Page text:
|The Parable of the Hummingbird and Raven|
|By Joe Bouchard|
The following is an installment in "The Bouchard 101", a series featuring "Ice Breaker's" designed to promote training awareness and capabilities in the corrections industry.
This is a story-based icebreaker. It is an excellent point of departure for a module on working with difficult colleagues.
It is a story of human concerns masked in the guise of talking birds. Basically, it is about someone who has great difficulty rolling with new changes.
Questions follow the story. All of them come back to addressing being stuck in the rut of routine.
To keep interest, a short PowerPoint might be a good tool. This can feature a picture of each character to correspond with the paragraph that the reader is on. For example, when reading a paragraph about the raven, an image of a raven can be on screen. The initial work for this would be worth it for keeping interest. Also, it makes the facilitator more familiar with the story.
I believe that this should be read aloud by the facilitator. Having the class read silently would lend to skimming and less comprehension. It helps to train the trainer. Also, the instructor can gauge the crowd as the story goes on.
At the end of the reading, questions one through ten are asked of the participants. In an active group, answers will inspire more answers. Sometimes, as we have all found, we need to prod the group a bit. A recorder can be appointed to mark answers on the board or flip chart.
Also, there may be animosity driven by the story if similar incidents occur in the facility. Therefore, the facilitator must be mindful of events. It is wise to state that participants should not attack individual but should talk about concepts.
Now it is story time…
Sometimes, we perform a task so often that we can do it with our eyes closed. In fact, if not for change, we could cruise along in perpetuity in a blindfold. Yet, that is a perfect world. As reality teaches us, the world does not stand still for anyone.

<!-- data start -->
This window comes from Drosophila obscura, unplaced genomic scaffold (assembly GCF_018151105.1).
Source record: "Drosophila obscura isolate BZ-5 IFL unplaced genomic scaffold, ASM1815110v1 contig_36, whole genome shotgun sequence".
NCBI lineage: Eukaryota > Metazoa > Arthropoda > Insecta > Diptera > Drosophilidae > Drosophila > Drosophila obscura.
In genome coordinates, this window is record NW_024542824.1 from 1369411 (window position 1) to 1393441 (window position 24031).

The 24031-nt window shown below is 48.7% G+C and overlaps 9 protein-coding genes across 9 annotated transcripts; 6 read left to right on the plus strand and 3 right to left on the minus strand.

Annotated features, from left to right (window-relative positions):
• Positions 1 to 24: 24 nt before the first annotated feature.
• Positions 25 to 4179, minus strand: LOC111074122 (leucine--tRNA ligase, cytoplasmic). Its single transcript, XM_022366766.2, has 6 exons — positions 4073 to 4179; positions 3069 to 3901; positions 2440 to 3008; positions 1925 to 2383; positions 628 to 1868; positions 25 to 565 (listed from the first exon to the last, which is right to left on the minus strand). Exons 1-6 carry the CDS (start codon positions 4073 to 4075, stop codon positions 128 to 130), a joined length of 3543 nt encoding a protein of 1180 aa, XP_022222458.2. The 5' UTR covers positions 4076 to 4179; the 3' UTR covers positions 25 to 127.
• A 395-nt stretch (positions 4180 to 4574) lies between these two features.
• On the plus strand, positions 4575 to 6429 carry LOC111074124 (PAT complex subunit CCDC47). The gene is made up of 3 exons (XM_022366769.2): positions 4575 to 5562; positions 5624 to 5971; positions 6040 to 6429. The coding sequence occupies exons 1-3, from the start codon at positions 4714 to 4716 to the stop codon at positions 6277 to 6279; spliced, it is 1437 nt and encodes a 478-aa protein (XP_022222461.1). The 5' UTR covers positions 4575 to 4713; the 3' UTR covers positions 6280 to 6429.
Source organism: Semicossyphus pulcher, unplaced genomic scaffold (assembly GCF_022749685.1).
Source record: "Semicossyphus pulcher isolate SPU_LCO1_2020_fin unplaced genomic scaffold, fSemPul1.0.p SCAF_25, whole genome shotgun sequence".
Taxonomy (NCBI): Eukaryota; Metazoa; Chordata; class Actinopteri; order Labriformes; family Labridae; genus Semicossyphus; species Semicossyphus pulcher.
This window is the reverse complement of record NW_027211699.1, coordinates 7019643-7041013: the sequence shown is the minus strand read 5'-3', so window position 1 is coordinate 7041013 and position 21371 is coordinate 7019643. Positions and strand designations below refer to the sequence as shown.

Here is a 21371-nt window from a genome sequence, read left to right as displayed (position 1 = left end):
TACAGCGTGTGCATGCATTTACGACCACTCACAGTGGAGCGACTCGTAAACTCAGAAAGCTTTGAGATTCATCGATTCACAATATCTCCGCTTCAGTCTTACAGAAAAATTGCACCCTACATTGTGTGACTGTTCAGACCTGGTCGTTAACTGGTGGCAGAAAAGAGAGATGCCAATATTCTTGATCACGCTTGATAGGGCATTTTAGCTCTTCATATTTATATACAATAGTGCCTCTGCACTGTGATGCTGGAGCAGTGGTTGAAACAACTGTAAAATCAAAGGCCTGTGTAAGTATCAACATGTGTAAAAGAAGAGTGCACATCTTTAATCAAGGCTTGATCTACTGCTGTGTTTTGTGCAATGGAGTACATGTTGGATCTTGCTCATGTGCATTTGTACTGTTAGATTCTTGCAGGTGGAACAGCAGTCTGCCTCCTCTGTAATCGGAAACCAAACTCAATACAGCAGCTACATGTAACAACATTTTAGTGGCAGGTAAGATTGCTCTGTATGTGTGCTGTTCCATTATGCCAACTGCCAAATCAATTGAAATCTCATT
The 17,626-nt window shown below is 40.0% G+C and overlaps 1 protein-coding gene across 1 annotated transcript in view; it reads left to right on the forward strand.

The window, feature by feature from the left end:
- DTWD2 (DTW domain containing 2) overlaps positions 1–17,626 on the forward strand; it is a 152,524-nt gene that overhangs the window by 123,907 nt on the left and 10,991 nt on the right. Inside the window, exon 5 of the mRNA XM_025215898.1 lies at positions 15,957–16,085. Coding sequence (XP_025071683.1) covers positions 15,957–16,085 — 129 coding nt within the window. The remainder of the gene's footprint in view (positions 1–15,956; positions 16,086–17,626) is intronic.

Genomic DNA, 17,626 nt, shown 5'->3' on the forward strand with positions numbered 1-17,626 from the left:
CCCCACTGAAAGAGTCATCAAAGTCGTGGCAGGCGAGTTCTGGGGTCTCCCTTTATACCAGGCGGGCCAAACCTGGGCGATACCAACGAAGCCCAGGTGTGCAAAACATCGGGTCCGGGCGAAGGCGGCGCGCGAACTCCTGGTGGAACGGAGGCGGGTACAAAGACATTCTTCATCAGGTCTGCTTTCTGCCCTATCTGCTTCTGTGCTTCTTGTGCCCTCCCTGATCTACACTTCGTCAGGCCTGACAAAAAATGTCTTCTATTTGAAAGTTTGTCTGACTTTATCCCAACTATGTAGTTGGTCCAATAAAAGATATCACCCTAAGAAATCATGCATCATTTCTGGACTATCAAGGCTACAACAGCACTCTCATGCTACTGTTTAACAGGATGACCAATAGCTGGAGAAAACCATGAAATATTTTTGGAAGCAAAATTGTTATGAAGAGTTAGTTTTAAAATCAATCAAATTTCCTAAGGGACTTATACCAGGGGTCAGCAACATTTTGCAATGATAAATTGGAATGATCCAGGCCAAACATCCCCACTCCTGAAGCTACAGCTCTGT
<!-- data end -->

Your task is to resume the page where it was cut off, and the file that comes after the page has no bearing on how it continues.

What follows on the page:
Did you ever hear the one about the Hummingbird and the Raven? I think that it is a good story.
One day in late June, Raven sat on a railing overlooking a blooming garden. She was basking in the sun, reflecting on the past winter. As we all know, ravens stick around for the bad weather. They do not fly elsewhere during the hard times of the year.
Raven’s solitude was shattered by the sickening thud of bone on a plate glass window. There she saw Hummingbird in avian agony, amid recently loosened feathers from the little bird’s noggin. Hummingbird massaged his crown with his wingtips. Chirping in high pitched, impatient expletives, Hummingbird shook off his stupor.
Raven suppressed her smirk as much as she could. This was the first time that Raven saw Hummingbird since he had flown south to escape the bad weather. And it seemed to Raven that Humming bird had not changed. He was still too busy to be careful.
“Who put that building there? I almost killed myself!” Hummingbird squeaked. “How am I supposed to get to the flowers with that thing in my way? I always used to fly this way. Now I am blocked!”